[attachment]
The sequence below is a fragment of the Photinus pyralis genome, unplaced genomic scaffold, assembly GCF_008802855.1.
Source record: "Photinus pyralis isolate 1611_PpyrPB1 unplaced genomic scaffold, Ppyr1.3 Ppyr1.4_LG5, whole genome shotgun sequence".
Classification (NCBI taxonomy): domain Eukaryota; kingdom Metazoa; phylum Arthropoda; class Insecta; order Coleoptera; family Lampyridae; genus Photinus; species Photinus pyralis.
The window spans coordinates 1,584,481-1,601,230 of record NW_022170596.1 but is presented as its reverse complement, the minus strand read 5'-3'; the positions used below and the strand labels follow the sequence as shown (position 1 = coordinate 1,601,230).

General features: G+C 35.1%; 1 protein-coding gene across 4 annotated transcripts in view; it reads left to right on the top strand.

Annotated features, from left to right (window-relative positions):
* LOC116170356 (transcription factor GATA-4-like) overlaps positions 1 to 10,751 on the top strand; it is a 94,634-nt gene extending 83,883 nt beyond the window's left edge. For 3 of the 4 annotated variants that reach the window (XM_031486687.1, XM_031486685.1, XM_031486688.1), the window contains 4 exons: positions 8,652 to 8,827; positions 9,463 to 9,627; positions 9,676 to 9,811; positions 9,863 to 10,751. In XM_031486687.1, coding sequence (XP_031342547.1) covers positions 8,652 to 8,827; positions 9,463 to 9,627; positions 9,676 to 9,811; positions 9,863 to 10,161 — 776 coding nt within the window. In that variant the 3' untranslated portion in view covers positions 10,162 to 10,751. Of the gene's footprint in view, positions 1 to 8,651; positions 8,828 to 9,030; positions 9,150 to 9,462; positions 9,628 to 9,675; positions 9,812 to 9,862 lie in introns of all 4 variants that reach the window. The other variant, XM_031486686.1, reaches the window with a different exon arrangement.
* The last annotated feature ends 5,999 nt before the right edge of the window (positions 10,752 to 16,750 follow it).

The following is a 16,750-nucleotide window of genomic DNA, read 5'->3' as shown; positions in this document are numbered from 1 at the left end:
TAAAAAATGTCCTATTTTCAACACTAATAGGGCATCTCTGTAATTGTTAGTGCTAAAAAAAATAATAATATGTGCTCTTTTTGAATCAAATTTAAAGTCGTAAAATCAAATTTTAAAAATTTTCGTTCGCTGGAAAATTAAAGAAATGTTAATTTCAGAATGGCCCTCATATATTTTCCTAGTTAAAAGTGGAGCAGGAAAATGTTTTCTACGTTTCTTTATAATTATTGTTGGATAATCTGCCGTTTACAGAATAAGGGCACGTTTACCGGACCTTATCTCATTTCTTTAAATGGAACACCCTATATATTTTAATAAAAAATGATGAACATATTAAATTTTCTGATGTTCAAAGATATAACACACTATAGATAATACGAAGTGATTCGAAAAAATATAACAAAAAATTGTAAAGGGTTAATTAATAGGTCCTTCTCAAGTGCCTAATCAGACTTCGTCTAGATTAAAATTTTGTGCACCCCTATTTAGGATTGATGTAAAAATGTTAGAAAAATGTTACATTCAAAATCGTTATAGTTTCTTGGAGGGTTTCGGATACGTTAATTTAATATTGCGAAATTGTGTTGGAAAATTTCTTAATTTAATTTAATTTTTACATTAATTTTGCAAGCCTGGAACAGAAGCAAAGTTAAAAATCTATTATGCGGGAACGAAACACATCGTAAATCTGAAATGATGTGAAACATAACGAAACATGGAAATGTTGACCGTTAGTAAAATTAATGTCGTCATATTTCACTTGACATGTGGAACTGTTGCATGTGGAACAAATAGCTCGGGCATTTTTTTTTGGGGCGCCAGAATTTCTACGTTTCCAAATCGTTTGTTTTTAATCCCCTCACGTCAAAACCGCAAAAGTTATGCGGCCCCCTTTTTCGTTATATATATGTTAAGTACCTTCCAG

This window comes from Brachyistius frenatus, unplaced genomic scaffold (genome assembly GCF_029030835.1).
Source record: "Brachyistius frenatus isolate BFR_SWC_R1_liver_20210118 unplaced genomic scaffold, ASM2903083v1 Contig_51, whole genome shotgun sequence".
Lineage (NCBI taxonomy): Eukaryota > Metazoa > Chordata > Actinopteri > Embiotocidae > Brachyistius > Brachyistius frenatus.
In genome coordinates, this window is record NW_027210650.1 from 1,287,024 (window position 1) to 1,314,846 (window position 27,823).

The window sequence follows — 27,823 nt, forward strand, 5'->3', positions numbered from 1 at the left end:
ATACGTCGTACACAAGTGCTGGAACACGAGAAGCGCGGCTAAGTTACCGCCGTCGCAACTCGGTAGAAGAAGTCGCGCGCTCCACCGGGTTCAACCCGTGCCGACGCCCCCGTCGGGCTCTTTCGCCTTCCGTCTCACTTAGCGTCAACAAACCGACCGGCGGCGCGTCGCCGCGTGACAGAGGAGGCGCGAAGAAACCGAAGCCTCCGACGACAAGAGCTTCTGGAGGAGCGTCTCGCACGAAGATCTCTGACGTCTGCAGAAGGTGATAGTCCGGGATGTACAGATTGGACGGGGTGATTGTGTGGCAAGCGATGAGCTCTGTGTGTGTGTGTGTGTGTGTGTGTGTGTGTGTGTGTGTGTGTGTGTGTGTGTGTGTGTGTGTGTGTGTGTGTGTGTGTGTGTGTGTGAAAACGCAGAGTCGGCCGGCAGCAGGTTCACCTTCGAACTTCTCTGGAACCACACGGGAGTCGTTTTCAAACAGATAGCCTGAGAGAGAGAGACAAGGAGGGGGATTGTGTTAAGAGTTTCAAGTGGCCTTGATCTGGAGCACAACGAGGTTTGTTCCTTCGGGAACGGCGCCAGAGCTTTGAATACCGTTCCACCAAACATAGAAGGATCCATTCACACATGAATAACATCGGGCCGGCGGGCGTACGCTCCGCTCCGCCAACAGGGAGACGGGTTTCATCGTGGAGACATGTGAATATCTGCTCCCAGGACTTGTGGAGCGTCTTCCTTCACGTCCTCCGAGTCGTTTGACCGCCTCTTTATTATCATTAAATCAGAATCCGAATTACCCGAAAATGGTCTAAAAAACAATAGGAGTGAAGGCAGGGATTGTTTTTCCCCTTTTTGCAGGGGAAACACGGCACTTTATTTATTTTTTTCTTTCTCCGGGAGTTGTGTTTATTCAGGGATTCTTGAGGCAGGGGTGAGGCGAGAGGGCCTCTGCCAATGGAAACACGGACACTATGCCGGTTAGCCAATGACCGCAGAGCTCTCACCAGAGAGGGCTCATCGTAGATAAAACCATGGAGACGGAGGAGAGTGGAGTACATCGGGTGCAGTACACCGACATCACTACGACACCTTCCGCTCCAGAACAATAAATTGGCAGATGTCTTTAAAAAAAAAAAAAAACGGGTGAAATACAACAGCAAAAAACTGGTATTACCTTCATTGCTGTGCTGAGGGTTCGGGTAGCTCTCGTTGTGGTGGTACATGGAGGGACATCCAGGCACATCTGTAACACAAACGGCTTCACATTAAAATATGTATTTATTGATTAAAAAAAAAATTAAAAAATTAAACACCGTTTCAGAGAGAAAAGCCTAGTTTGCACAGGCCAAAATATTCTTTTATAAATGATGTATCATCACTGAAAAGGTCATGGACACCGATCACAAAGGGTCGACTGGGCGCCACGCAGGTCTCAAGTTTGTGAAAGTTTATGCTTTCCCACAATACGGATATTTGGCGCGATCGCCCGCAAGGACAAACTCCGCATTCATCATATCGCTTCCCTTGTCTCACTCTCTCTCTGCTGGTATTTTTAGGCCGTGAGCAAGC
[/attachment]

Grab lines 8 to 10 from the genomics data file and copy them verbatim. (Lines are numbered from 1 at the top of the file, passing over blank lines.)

* The last annotated feature ends 5,999 nt before the right edge of the window (positions 10,752 to 16,750 follow it).

The following is a 16,750-nucleotide window of genomic DNA, read 5'->3' as shown; positions in this document are numbered from 1 at the left end:
TAAAAAATGTCCTATTTTCAACACTAATAGGGCATCTCTGTAATTGTTAGTGCTAAAAAAAATAATAATATGTGCTCTTTTTGAATCAAATTTAAAGTCGTAAAATCAAATTTTAAAAATTTTCGTTCGCTGGAAAATTAAAGAAATGTTAATTTCAGAATGGCCCTCATATATTTTCCTAGTTAAAAGTGGAGCAGGAAAATGTTTTCTACGTTTCTTTATAATTATTGTTGGATAATCTGCCGTTTACAGAATAAGGGCACGTTTACCGGACCTTATCTCATTTCTTTAAATGGAACACCCTATATATTTTAATAAAAAATGATGAACATATTAAATTTTCTGATGTTCAAAGATATAACACACTATAGATAATACGAAGTGATTCGAAAAAATATAACAAAAAATTGTAAAGGGTTAATTAATAGGTCCTTCTCAAGTGCCTAATCAGACTTCGTCTAGATTAAAATTTTGTGCACCCCTATTTAGGATTGATGTAAAAATGTTAGAAAAATGTTACATTCAAAATCGTTATAGTTTCTTGGAGGGTTTCGGATACGTTAATTTAATATTGCGAAATTGTGTTGGAAAATTTCTTAATTTAATTTAATTTTTACATTAATTTTGCAAGCCTGGAACAGAAGCAAAGTTAAAAATCTATTATGCGGGAACGAAACACATCGTAAATCTGAAATGATGTGAAACATAACGAAACATGGAAATGTTGACCGTTAGTAAAATTAATGTCGTCATATTTCACTTGACATGTGGAACTGTTGCATGTGGAACAAATAGCTCGGGCATTTTTTTTTGGGGCGCCAGAATTTCTACGTTTCCAAATCGTTTGTTTTTAATCCCCTCACGTCAAAACCGCAAAAGTTATGCGGCCCCCTTTTTCGTTATATATATGTTAAGTACCTTCCAG